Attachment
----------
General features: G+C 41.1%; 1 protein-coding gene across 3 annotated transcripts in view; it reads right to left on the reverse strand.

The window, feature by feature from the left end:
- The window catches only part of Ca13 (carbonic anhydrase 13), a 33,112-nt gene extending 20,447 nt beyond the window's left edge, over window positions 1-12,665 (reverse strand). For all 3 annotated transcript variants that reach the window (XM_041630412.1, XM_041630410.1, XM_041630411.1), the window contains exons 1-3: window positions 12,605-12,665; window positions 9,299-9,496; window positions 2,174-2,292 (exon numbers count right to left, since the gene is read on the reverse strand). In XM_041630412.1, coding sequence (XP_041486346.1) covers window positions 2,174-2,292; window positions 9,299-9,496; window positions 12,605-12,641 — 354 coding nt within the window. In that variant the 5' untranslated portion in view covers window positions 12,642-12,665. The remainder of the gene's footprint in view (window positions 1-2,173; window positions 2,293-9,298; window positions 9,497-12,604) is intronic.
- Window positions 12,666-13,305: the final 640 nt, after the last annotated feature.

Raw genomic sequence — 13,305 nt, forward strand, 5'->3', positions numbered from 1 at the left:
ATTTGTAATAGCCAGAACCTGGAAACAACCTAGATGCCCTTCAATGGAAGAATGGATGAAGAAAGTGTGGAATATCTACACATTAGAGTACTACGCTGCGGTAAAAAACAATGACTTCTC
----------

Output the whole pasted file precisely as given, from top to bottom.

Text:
General features: G+C 41.1%; 1 protein-coding gene across 3 annotated transcripts in view; it reads right to left on the reverse strand.

The window, feature by feature from the left end:
- The window catches only part of Ca13 (carbonic anhydrase 13), a 33,112-nt gene extending 20,447 nt beyond the window's left edge, over window positions 1-12,665 (reverse strand). For all 3 annotated transcript variants that reach the window (XM_041630412.1, XM_041630410.1, XM_041630411.1), the window contains exons 1-3: window positions 12,605-12,665; window positions 9,299-9,496; window positions 2,174-2,292 (exon numbers count right to left, since the gene is read on the reverse strand). In XM_041630412.1, coding sequence (XP_041486346.1) covers window positions 2,174-2,292; window positions 9,299-9,496; window positions 12,605-12,641 — 354 coding nt within the window. In that variant the 5' untranslated portion in view covers window positions 12,642-12,665. The remainder of the gene's footprint in view (window positions 1-2,173; window positions 2,293-9,298; window positions 9,497-12,604) is intronic.
- Window positions 12,666-13,305: the final 640 nt, after the last annotated feature.

Raw genomic sequence — 13,305 nt, forward strand, 5'->3', positions numbered from 1 at the left:
ATTTGTAATAGCCAGAACCTGGAAACAACCTAGATGCCCTTCAATGGAAGAATGGATGAAGAAAGTGTGGAATATCTACACATTAGAGTACTACGCTGCGGTAAAAAACAATGACTTCTC